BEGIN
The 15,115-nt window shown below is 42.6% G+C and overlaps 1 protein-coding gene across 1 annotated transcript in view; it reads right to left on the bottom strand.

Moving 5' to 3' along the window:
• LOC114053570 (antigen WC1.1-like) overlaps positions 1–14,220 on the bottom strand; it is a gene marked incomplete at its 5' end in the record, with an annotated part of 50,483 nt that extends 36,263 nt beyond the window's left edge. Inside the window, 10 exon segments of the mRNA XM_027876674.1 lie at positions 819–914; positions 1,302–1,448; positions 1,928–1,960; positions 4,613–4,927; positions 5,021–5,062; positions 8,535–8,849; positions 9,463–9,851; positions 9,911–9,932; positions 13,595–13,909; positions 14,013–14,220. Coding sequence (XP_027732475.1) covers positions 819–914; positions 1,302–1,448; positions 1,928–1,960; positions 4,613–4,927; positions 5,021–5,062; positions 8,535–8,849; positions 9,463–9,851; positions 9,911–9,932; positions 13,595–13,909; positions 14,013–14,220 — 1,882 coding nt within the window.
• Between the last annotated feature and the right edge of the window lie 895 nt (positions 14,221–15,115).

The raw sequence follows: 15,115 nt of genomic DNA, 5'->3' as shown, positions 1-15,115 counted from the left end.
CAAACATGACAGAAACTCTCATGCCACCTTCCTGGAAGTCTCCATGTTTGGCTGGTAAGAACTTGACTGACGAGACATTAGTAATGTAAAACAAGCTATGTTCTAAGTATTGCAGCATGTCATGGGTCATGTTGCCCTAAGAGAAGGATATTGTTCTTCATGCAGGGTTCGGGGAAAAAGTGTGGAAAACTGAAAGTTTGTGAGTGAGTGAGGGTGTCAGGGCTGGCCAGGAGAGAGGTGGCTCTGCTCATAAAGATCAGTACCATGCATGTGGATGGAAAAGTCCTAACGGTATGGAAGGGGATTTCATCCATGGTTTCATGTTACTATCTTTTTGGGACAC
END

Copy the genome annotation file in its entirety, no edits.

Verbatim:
The 15,115-nt window shown below is 42.6% G+C and overlaps 1 protein-coding gene across 1 annotated transcript in view; it reads right to left on the bottom strand.

Moving 5' to 3' along the window:
• LOC114053570 (antigen WC1.1-like) overlaps positions 1–14,220 on the bottom strand; it is a gene marked incomplete at its 5' end in the record, with an annotated part of 50,483 nt that extends 36,263 nt beyond the window's left edge. Inside the window, 10 exon segments of the mRNA XM_027876674.1 lie at positions 819–914; positions 1,302–1,448; positions 1,928–1,960; positions 4,613–4,927; positions 5,021–5,062; positions 8,535–8,849; positions 9,463–9,851; positions 9,911–9,932; positions 13,595–13,909; positions 14,013–14,220. Coding sequence (XP_027732475.1) covers positions 819–914; positions 1,302–1,448; positions 1,928–1,960; positions 4,613–4,927; positions 5,021–5,062; positions 8,535–8,849; positions 9,463–9,851; positions 9,911–9,932; positions 13,595–13,909; positions 14,013–14,220 — 1,882 coding nt within the window.
• Between the last annotated feature and the right edge of the window lie 895 nt (positions 14,221–15,115).

The raw sequence follows: 15,115 nt of genomic DNA, 5'->3' as shown, positions 1-15,115 counted from the left end.
CAAACATGACAGAAACTCTCATGCCACCTTCCTGGAAGTCTCCATGTTTGGCTGGTAAGAACTTGACTGACGAGACATTAGTAATGTAAAACAAGCTATGTTCTAAGTATTGCAGCATGTCATGGGTCATGTTGCCCTAAGAGAAGGATATTGTTCTTCATGCAGGGTTCGGGGAAAAAGTGTGGAAAACTGAAAGTTTGTGAGTGAGTGAGGGTGTCAGGGCTGGCCAGGAGAGAGGTGGCTCTGCTCATAAAGATCAGTACCATGCATGTGGATGGAAAAGTCCTAACGGTATGGAAGGGGATTTCATCCATGGTTTCATGTTACTATCTTTTTGGGACAC